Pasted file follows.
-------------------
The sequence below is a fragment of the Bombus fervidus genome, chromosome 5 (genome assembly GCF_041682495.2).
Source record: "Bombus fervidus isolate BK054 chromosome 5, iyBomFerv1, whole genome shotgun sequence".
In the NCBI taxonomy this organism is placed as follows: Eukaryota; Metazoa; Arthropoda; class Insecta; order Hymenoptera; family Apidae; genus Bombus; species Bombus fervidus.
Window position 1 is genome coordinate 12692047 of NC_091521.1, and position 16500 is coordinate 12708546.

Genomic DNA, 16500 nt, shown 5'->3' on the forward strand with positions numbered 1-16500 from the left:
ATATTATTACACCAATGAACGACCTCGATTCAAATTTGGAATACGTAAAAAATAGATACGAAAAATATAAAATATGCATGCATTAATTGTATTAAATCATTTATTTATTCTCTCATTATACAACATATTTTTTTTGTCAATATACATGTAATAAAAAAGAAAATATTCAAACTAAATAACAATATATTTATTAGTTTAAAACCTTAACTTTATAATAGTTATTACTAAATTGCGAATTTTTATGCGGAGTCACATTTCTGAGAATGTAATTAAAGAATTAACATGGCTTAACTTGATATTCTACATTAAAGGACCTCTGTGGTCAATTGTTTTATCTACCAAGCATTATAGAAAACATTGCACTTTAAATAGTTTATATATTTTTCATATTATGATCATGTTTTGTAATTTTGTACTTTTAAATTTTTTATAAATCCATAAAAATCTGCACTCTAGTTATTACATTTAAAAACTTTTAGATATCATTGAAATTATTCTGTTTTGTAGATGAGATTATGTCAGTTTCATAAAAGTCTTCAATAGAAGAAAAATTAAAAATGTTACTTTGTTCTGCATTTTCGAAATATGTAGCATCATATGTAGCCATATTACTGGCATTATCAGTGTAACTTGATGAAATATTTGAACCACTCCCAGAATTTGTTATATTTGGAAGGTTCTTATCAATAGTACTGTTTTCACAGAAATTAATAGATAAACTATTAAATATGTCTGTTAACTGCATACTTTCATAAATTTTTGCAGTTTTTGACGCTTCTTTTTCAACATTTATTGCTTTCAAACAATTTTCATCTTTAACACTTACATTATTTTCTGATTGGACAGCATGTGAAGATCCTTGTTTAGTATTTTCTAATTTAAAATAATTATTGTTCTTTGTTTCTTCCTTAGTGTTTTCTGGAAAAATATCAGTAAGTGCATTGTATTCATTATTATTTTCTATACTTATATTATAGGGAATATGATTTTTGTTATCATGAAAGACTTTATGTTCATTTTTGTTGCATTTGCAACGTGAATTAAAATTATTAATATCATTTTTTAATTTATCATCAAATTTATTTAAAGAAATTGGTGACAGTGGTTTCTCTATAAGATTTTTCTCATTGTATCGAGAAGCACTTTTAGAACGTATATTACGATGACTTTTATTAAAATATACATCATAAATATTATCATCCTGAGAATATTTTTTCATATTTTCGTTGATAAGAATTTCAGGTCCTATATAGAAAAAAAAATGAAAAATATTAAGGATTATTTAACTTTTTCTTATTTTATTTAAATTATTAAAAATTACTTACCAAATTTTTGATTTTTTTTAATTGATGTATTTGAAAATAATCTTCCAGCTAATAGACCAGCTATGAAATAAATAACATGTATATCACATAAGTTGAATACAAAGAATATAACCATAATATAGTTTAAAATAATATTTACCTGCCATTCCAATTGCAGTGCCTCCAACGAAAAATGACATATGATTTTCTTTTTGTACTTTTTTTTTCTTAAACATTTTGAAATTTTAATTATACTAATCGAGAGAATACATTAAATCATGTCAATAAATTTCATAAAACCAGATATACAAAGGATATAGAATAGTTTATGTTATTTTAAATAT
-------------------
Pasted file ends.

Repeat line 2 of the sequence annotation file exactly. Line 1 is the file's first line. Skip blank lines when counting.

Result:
Source record: "Bombus fervidus isolate BK054 chromosome 5, iyBomFerv1, whole genome shotgun sequence".